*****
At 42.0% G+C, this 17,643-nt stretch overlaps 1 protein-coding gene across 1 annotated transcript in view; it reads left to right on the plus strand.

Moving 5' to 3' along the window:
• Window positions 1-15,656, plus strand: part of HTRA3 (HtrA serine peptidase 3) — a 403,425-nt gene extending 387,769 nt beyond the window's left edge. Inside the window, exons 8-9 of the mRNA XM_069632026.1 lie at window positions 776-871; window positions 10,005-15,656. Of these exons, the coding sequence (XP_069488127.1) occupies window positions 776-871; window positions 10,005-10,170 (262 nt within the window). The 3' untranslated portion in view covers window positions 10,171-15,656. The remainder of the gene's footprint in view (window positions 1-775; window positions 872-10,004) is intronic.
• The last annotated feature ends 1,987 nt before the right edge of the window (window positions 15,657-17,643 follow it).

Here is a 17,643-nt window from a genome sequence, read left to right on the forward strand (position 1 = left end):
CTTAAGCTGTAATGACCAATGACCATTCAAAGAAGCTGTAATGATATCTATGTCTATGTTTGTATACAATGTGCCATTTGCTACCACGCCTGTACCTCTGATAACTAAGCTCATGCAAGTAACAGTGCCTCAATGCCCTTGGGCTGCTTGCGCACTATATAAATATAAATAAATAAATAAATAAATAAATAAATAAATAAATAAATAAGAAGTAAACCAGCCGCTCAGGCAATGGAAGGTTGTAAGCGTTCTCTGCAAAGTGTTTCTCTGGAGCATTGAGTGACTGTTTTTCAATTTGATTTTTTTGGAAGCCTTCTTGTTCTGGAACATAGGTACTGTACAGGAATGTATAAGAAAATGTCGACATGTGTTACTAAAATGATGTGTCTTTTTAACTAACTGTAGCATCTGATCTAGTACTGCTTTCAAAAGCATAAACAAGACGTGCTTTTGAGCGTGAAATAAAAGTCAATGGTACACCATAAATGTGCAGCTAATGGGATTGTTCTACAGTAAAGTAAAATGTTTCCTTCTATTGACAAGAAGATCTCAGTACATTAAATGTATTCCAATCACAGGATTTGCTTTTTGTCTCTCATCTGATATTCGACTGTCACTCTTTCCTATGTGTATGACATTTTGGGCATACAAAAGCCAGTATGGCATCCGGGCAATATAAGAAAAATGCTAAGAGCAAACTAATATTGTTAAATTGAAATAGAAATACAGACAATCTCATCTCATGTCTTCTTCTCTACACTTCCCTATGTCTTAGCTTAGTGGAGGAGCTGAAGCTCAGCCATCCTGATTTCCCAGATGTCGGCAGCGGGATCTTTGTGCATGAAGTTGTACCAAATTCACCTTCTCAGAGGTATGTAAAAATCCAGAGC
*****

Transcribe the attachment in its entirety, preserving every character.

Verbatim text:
At 42.0% G+C, this 17,643-nt stretch overlaps 1 protein-coding gene across 1 annotated transcript in view; it reads left to right on the plus strand.

Moving 5' to 3' along the window:
• Window positions 1-15,656, plus strand: part of HTRA3 (HtrA serine peptidase 3) — a 403,425-nt gene extending 387,769 nt beyond the window's left edge. Inside the window, exons 8-9 of the mRNA XM_069632026.1 lie at window positions 776-871; window positions 10,005-15,656. Of these exons, the coding sequence (XP_069488127.1) occupies window positions 776-871; window positions 10,005-10,170 (262 nt within the window). The 3' untranslated portion in view covers window positions 10,171-15,656. The remainder of the gene's footprint in view (window positions 1-775; window positions 872-10,004) is intronic.
• The last annotated feature ends 1,987 nt before the right edge of the window (window positions 15,657-17,643 follow it).

Here is a 17,643-nt window from a genome sequence, read left to right on the forward strand (position 1 = left end):
CTTAAGCTGTAATGACCAATGACCATTCAAAGAAGCTGTAATGATATCTATGTCTATGTTTGTATACAATGTGCCATTTGCTACCACGCCTGTACCTCTGATAACTAAGCTCATGCAAGTAACAGTGCCTCAATGCCCTTGGGCTGCTTGCGCACTATATAAATATAAATAAATAAATAAATAAATAAATAAATAAATAAATAAATAAGAAGTAAACCAGCCGCTCAGGCAATGGAAGGTTGTAAGCGTTCTCTGCAAAGTGTTTCTCTGGAGCATTGAGTGACTGTTTTTCAATTTGATTTTTTTGGAAGCCTTCTTGTTCTGGAACATAGGTACTGTACAGGAATGTATAAGAAAATGTCGACATGTGTTACTAAAATGATGTGTCTTTTTAACTAACTGTAGCATCTGATCTAGTACTGCTTTCAAAAGCATAAACAAGACGTGCTTTTGAGCGTGAAATAAAAGTCAATGGTACACCATAAATGTGCAGCTAATGGGATTGTTCTACAGTAAAGTAAAATGTTTCCTTCTATTGACAAGAAGATCTCAGTACATTAAATGTATTCCAATCACAGGATTTGCTTTTTGTCTCTCATCTGATATTCGACTGTCACTCTTTCCTATGTGTATGACATTTTGGGCATACAAAAGCCAGTATGGCATCCGGGCAATATAAGAAAAATGCTAAGAGCAAACTAATATTGTTAAATTGAAATAGAAATACAGACAATCTCATCTCATGTCTTCTTCTCTACACTTCCCTATGTCTTAGCTTAGTGGAGGAGCTGAAGCTCAGCCATCCTGATTTCCCAGATGTCGGCAGCGGGATCTTTGTGCATGAAGTTGTACCAAATTCACCTTCTCAGAGGTATGTAAAAATCCAGAGC